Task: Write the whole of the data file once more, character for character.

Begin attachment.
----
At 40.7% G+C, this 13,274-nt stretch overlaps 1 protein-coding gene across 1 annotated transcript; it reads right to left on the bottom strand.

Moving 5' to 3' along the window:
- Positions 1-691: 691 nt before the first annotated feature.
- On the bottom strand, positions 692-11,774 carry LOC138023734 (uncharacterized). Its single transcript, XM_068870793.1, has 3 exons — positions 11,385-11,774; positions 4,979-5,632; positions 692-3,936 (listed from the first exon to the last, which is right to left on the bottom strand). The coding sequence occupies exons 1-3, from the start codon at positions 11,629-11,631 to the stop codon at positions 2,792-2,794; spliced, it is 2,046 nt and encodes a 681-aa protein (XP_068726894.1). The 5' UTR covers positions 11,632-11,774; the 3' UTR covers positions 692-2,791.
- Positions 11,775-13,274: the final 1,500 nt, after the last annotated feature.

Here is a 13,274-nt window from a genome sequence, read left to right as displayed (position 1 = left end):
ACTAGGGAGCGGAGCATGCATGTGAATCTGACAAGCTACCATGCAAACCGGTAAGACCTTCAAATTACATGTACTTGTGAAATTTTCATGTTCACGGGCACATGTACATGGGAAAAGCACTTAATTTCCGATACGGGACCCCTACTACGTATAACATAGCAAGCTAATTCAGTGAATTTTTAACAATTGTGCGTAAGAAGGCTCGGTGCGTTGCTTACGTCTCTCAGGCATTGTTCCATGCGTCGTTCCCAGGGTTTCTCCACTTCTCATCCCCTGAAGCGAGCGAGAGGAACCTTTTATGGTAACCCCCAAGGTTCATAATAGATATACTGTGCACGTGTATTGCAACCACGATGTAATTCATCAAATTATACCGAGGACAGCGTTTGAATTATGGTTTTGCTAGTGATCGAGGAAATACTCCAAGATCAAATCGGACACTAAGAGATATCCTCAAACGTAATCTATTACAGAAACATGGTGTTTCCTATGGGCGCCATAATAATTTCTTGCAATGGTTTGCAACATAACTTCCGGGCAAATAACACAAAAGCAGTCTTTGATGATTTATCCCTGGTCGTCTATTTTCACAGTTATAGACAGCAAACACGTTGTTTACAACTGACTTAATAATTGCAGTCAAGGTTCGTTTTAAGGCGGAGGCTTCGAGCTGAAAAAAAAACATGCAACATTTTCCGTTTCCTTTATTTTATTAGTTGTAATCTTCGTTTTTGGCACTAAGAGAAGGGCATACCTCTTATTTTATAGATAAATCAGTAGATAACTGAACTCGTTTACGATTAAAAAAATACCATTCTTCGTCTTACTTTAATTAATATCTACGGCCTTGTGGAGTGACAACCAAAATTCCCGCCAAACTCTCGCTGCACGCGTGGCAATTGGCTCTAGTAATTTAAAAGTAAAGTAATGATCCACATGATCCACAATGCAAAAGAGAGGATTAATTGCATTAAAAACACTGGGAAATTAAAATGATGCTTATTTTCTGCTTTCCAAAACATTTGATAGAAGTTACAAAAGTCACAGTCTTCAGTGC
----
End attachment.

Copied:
At 40.7% G+C, this 13,274-nt stretch overlaps 1 protein-coding gene across 1 annotated transcript; it reads right to left on the bottom strand.

Moving 5' to 3' along the window:
- Positions 1-691: 691 nt before the first annotated feature.
- On the bottom strand, positions 692-11,774 carry LOC138023734 (uncharacterized). Its single transcript, XM_068870793.1, has 3 exons — positions 11,385-11,774; positions 4,979-5,632; positions 692-3,936 (listed from the first exon to the last, which is right to left on the bottom strand). The coding sequence occupies exons 1-3, from the start codon at positions 11,629-11,631 to the stop codon at positions 2,792-2,794; spliced, it is 2,046 nt and encodes a 681-aa protein (XP_068726894.1). The 5' UTR covers positions 11,632-11,774; the 3' UTR covers positions 692-2,791.
- Positions 11,775-13,274: the final 1,500 nt, after the last annotated feature.

Here is a 13,274-nt window from a genome sequence, read left to right as displayed (position 1 = left end):
ACTAGGGAGCGGAGCATGCATGTGAATCTGACAAGCTACCATGCAAACCGGTAAGACCTTCAAATTACATGTACTTGTGAAATTTTCATGTTCACGGGCACATGTACATGGGAAAAGCACTTAATTTCCGATACGGGACCCCTACTACGTATAACATAGCAAGCTAATTCAGTGAATTTTTAACAATTGTGCGTAAGAAGGCTCGGTGCGTTGCTTACGTCTCTCAGGCATTGTTCCATGCGTCGTTCCCAGGGTTTCTCCACTTCTCATCCCCTGAAGCGAGCGAGAGGAACCTTTTATGGTAACCCCCAAGGTTCATAATAGATATACTGTGCACGTGTATTGCAACCACGATGTAATTCATCAAATTATACCGAGGACAGCGTTTGAATTATGGTTTTGCTAGTGATCGAGGAAATACTCCAAGATCAAATCGGACACTAAGAGATATCCTCAAACGTAATCTATTACAGAAACATGGTGTTTCCTATGGGCGCCATAATAATTTCTTGCAATGGTTTGCAACATAACTTCCGGGCAAATAACACAAAAGCAGTCTTTGATGATTTATCCCTGGTCGTCTATTTTCACAGTTATAGACAGCAAACACGTTGTTTACAACTGACTTAATAATTGCAGTCAAGGTTCGTTTTAAGGCGGAGGCTTCGAGCTGAAAAAAAAACATGCAACATTTTCCGTTTCCTTTATTTTATTAGTTGTAATCTTCGTTTTTGGCACTAAGAGAAGGGCATACCTCTTATTTTATAGATAAATCAGTAGATAACTGAACTCGTTTACGATTAAAAAAATACCATTCTTCGTCTTACTTTAATTAATATCTACGGCCTTGTGGAGTGACAACCAAAATTCCCGCCAAACTCTCGCTGCACGCGTGGCAATTGGCTCTAGTAATTTAAAAGTAAAGTAATGATCCACATGATCCACAATGCAAAAGAGAGGATTAATTGCATTAAAAACACTGGGAAATTAAAATGATGCTTATTTTCTGCTTTCCAAAACATTTGATAGAAGTTACAAAAGTCACAGTCTTCAGTGC